Altering the physiological circuits of flatworms makes them grow the heads of other species
A new research project at TuftsUniversity in Massachusetts has seen biologists successfully induceflatworms of a specific species to grow the head and brain you'dexpect to find on another species. Not only does the breakthrough addto our understanding of exactly what governs the growth of anatomy,but the knowledge gained may also have practical uses down the line,helping us better understand and even fix birth defects.
For the study, the researchers workedwith flatworms known as Girardia dorotocephala – a species withadvanced regenerative capabilities, including the ability to regrowmissing parts of their anatomy. Exploiting this trait, the scientistsattempted to alter the physical attributes of the creatures –specifically the morphology of their heads – by interruptingprotein channels between cells, which are used to pass informationback and forth via electrical signals.
The results were extremely pronounced,with not only the outer appearance of the creature's head changingafter the testing, but also the actual shape of the brain and thedistribution of the worms' stem cells. The researchers found that the closer the target species was tothe Girardia dorotocephala used for testing, the easier it was to induce the change.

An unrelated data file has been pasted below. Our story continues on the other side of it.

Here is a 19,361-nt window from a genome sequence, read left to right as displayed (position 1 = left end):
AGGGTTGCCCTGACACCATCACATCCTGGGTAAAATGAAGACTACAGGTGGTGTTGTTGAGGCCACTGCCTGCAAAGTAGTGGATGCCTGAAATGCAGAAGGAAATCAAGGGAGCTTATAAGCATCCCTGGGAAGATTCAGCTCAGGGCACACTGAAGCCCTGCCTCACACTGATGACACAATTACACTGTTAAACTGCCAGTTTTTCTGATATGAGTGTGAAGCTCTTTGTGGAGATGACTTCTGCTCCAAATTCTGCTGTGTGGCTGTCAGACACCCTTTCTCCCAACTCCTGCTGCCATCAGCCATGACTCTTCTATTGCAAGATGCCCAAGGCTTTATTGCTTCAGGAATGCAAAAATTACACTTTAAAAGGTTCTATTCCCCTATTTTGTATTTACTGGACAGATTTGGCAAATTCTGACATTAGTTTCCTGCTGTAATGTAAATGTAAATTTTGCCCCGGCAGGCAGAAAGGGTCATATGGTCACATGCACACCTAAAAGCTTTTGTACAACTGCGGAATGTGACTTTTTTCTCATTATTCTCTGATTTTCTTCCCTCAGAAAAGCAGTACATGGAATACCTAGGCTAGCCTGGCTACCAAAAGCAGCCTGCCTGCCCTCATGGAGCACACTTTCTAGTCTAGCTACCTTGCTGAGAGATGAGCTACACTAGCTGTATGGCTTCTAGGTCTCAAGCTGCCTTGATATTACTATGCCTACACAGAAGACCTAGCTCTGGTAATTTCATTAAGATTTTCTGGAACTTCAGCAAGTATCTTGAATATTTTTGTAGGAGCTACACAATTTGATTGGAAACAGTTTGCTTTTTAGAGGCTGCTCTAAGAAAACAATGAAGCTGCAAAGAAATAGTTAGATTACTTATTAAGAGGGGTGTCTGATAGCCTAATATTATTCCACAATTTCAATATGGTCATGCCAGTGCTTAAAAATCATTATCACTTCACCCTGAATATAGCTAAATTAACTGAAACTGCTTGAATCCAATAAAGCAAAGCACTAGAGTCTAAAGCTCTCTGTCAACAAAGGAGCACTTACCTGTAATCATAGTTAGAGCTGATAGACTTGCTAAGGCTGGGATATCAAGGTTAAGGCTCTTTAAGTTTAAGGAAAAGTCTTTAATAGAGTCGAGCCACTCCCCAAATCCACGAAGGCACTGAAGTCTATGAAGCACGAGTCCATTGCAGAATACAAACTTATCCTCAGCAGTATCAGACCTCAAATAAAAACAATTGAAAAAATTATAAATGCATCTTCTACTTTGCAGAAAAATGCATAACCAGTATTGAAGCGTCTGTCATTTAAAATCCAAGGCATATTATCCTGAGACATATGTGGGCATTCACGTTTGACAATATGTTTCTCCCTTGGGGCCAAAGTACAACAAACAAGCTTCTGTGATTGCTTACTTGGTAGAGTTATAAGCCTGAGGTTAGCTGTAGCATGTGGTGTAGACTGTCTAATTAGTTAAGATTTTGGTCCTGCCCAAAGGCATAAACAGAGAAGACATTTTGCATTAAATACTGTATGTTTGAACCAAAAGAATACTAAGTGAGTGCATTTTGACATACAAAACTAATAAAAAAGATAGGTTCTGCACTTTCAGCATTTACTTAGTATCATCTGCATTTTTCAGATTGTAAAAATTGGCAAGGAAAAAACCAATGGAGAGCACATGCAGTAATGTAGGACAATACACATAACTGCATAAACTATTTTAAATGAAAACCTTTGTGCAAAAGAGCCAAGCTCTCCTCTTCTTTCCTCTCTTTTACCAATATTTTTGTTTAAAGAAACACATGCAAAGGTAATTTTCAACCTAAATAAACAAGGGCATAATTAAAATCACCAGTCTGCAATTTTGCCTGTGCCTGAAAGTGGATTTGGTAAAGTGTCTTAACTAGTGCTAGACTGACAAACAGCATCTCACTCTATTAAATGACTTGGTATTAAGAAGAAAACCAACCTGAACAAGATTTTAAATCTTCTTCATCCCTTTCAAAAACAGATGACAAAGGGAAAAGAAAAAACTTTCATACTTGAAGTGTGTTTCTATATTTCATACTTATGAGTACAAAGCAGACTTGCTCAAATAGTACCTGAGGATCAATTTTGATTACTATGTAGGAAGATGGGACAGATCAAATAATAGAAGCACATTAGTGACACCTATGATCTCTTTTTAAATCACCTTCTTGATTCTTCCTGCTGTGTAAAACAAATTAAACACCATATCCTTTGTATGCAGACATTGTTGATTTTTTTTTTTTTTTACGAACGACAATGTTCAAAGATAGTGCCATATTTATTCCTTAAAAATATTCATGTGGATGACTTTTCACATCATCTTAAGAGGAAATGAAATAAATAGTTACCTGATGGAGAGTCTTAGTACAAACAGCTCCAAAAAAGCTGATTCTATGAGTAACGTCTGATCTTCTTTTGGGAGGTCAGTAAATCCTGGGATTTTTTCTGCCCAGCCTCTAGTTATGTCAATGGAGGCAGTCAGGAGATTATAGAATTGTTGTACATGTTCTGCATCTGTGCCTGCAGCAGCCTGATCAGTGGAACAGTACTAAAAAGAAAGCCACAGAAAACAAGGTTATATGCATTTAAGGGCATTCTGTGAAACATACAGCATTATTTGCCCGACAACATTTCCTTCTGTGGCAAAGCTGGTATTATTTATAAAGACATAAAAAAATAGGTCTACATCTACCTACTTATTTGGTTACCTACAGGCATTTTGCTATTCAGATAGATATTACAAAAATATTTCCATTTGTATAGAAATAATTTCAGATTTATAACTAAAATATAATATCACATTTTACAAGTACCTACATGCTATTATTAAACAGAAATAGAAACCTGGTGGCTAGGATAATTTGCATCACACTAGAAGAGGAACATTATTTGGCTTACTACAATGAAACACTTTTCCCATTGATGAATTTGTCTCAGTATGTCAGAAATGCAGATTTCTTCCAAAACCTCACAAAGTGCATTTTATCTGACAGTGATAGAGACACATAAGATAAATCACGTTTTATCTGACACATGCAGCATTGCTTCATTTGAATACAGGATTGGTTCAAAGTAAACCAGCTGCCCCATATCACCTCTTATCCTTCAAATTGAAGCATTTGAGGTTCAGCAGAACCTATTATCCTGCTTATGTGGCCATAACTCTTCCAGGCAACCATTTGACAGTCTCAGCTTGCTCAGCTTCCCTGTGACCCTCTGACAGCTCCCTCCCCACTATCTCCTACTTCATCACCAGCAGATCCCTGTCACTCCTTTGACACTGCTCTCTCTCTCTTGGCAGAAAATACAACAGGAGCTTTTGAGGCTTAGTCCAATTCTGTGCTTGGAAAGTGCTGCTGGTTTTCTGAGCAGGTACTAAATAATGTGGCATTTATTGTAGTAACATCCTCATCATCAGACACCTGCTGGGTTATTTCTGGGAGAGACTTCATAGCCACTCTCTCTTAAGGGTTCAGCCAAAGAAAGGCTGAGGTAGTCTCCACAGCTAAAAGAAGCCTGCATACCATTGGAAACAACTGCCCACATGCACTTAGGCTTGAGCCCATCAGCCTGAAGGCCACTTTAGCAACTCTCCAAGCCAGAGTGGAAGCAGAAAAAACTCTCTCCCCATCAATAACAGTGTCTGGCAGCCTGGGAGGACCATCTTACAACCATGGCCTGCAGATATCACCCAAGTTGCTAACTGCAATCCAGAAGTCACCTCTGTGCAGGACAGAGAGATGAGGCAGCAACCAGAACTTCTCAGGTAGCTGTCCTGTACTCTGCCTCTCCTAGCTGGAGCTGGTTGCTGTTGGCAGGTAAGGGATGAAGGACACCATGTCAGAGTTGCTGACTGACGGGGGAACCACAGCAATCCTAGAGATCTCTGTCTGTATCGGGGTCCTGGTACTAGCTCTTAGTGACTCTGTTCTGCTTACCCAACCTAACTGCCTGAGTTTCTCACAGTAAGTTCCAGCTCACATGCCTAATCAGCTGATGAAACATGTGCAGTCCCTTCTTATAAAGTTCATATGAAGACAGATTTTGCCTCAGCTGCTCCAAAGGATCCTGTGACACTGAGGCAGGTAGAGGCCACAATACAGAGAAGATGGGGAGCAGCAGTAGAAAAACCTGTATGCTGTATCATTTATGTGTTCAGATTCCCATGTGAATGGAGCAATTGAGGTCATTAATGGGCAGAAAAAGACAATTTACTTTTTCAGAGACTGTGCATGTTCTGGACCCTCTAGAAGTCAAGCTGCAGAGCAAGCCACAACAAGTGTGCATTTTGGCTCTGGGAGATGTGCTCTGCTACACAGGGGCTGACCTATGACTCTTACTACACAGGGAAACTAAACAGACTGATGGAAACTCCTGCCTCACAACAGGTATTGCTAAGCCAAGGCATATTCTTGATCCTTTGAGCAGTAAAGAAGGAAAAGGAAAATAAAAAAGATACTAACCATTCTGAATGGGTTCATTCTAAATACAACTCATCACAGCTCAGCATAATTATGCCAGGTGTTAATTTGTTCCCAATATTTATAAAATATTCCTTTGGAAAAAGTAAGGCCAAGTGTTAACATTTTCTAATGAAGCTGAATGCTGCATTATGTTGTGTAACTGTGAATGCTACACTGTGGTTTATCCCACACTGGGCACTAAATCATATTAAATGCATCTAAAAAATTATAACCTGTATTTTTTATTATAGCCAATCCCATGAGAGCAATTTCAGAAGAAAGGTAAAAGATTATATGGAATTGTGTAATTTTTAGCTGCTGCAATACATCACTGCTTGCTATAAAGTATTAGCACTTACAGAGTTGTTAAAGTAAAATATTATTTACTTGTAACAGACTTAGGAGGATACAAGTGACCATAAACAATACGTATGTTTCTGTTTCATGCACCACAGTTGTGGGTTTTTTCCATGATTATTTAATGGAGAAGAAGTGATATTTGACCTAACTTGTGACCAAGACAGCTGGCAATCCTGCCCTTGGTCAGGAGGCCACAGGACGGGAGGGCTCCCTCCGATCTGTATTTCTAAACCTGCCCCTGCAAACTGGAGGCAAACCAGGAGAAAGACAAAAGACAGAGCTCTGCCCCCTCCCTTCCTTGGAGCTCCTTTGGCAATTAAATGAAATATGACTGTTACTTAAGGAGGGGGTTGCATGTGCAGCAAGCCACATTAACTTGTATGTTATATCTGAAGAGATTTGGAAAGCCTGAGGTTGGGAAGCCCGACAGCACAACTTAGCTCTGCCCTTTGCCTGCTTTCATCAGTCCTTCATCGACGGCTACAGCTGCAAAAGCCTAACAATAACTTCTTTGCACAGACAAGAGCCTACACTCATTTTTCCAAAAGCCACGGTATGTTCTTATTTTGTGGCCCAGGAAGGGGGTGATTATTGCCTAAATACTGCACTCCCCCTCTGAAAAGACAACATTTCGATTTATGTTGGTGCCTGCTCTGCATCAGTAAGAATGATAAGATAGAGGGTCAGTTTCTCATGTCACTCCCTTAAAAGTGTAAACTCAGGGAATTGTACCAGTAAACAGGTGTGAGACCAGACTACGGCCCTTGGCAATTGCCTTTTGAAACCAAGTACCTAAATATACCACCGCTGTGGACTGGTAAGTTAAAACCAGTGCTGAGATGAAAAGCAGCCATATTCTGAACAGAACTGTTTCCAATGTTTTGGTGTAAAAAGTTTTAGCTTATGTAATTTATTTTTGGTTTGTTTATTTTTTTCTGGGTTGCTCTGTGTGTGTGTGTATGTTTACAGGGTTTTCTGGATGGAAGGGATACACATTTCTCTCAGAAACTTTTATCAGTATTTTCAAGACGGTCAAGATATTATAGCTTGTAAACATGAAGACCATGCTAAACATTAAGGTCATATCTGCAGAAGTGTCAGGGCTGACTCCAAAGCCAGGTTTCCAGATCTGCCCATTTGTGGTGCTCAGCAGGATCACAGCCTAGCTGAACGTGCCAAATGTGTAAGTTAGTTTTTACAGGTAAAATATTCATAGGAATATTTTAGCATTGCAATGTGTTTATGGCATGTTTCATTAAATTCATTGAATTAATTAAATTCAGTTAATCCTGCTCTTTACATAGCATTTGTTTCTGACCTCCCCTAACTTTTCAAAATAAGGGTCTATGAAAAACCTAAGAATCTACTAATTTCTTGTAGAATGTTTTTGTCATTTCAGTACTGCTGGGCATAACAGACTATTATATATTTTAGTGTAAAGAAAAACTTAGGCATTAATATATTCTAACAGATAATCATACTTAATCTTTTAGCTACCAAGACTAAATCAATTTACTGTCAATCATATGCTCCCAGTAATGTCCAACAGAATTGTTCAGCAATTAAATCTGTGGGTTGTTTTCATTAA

So, what does all that actually mean?Well, the most important finding is that the characteristics ofanatomy are not hard-wired by the genome, but can be affected bybioelectrical networks between cells. The fact that the closer twospecies are on the evolutionary timeline directly effects the ease ofthe transformation also suggests that long-term changes inphysiological circuits play a key part in the wider evolutionaryprocess.
Interestingly, the physical changeswere found to be only temporary. Once the worms began regeneratingagain after some weeks, they reverted to their original, natural headmorphology. Further research will be required to find out exactly whythis is, but the study as a whole could have some big implicationsdown the line, providing insights that could help doctors fix birth defects or improve healing after an injury.
"This kind of information will becrucial for advances in regenerative medicine, as well as a betterunderstanding of evolutionary biology," says study lead author MayaEmmons-Bell.
The findingsof the study, including a computational model that explains exactlyhow the disruption of cell-to-cell communications leads to thealtered anatomy, were recently published in the International Journal of Molecular Sciences.
Source: Tufts University
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